Member of Utah doomsday cult sentenced to 26-to-life in prison for child rape
CEDAR CITY, Utah (KSTU) – A member of a polygamous doomsday cult has been ordered to spend 26 years-to-life in prison for child rape and child abuse.
Sam Shaffer was ordered to spend 25 years-to-life in prison for the first-degree felony rape charge and another one-to-15 years in prison for abuse. Fifth District Court Judge Matthew Bell ordered him to serve the sentences consecutively.
“You’re not being sentenced for your religious views, you’re being sentenced for criminal conduct,” Judge Bell told him.
Shaffer was known as “the seer” in the apocalyptic group “Knights of the Crystal Blade.” He and his co-defendant, John Coltharp are accused of kidnapping children. After he was arrested, Shaffer told police in Iron County he was “betrothed” to Coltharp’s 8-year-old daughter. Shaffer also told police Coltharp was married to his 7-year-old daughter.
Photo: Iron County Jail
The children were the subject of an AMBER Alert last year before being found near Cedar City last year. Police found two of the children in a mobile home, and two others hiding in empty water barrels with temperatures dipping near freezing. Prosecutors contend the children would likely would have died.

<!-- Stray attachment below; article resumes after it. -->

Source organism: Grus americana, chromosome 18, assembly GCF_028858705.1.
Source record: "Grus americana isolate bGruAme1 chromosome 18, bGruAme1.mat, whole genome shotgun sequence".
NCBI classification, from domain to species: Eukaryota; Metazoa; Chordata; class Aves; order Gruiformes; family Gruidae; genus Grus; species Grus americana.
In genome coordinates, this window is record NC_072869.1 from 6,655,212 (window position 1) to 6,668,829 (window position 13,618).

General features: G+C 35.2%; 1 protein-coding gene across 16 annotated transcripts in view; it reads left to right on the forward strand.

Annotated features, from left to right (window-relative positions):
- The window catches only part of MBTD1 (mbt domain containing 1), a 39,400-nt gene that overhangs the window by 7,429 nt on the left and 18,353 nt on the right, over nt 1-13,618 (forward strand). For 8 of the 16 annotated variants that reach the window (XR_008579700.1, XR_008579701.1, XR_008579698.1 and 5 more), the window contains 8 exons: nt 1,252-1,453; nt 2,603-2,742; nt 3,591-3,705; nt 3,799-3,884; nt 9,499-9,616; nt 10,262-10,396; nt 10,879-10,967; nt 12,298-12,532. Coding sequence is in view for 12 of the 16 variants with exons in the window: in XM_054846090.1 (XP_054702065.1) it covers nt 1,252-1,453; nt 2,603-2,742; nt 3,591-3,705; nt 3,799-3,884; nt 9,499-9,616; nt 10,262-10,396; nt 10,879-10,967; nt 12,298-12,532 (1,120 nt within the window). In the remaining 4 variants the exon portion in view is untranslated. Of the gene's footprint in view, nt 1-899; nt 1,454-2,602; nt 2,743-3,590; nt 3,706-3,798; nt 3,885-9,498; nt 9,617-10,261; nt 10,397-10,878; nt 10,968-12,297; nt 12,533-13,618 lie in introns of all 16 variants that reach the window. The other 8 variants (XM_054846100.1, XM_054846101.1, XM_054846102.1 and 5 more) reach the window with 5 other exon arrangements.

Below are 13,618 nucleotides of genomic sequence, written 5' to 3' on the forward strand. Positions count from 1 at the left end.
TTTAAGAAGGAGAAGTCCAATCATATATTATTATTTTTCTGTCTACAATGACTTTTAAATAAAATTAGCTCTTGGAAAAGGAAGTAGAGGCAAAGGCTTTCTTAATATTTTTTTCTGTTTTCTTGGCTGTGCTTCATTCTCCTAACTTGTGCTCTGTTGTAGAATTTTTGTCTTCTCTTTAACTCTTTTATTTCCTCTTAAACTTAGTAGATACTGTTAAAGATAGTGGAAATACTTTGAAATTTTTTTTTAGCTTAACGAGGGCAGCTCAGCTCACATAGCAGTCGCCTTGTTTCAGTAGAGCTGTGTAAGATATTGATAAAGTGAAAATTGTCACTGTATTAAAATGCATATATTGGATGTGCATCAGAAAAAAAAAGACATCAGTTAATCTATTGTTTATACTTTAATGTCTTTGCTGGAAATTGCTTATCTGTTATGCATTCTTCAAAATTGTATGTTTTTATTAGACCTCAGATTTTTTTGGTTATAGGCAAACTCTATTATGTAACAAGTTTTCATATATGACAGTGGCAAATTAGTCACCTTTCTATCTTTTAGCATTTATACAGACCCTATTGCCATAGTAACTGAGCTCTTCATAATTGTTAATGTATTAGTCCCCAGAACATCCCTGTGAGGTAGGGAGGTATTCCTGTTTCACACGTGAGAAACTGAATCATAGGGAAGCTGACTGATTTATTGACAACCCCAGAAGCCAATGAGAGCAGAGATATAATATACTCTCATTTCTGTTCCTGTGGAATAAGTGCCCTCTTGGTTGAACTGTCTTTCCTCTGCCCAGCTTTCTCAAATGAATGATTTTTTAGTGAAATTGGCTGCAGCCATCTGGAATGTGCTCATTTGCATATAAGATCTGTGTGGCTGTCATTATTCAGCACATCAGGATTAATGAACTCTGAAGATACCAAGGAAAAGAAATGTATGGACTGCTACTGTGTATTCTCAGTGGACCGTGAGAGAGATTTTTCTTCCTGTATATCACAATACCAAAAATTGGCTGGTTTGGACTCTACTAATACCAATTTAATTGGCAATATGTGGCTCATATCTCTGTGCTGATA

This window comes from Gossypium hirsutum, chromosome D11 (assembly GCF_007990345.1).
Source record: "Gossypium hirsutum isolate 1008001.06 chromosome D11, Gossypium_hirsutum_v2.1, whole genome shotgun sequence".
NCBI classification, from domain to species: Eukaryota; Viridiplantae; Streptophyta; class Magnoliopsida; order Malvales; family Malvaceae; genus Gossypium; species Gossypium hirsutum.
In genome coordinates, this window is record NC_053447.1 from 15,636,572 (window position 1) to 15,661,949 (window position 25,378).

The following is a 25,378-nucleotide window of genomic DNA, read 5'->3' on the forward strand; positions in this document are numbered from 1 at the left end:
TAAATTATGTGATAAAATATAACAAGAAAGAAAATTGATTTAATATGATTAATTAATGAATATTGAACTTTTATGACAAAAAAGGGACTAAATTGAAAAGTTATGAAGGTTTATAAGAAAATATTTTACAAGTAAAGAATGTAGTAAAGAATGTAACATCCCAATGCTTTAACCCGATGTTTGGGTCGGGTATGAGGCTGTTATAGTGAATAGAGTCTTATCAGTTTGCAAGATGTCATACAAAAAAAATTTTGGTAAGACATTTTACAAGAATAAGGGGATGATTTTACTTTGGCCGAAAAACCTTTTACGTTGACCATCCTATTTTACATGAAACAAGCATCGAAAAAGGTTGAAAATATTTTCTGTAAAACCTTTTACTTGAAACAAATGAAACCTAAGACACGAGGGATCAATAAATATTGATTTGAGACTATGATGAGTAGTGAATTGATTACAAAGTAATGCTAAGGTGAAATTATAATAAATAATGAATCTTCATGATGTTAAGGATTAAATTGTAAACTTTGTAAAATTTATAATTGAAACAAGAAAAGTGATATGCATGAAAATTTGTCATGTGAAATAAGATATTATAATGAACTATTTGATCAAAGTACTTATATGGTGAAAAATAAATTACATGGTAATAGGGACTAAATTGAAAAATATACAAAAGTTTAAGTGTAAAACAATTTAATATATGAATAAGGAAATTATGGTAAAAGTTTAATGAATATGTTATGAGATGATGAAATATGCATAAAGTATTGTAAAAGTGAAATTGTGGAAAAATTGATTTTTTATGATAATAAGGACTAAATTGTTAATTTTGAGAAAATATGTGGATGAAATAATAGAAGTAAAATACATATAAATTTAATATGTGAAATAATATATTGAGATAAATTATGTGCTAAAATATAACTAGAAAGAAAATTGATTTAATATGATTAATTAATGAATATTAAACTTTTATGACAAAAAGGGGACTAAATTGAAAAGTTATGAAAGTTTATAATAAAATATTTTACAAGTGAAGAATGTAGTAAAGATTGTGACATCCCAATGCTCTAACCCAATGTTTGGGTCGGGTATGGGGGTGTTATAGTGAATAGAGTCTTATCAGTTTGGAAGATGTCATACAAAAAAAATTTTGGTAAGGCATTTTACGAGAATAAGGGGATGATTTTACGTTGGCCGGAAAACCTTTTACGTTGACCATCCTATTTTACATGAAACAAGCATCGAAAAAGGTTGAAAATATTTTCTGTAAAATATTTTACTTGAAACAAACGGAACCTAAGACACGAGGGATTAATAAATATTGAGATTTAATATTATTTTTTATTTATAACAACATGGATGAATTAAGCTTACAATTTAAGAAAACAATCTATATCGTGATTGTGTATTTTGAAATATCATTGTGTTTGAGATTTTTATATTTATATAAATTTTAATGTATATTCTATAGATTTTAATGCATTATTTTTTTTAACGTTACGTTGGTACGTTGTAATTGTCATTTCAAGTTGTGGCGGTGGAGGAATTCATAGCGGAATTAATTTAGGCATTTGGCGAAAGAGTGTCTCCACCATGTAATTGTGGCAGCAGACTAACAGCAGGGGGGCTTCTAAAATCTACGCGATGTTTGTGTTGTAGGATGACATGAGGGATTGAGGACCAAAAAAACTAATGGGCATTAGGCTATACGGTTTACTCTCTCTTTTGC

In court, Shaffer revealed that he has agreed to testify against Coltharp but also said he contemplated suicide before doing so. Then he argued against the prosecution’s versions of events. His lawyer insisted that for Shaffer, this was not sexual but religious.
“I said, ‘Find me when you’re older’ and she said, ‘I love you,'” Shaffer cried, talking about his relationship with one of the children.
“If being crucified would make it better for her I would do it,” Shaffer said through tears.
He acknowledged “I do need help” and asked the judge to “give me the right judgment, even if that’s impossible.”
Shaffer’s mother pleaded with the judge for mental health treatment for her son, saying she would not excuse his actions but it was apparent he needed help.
“It did start as a religious thing, but I do accept culpability,” Shaffer told the court. “I am sorry.”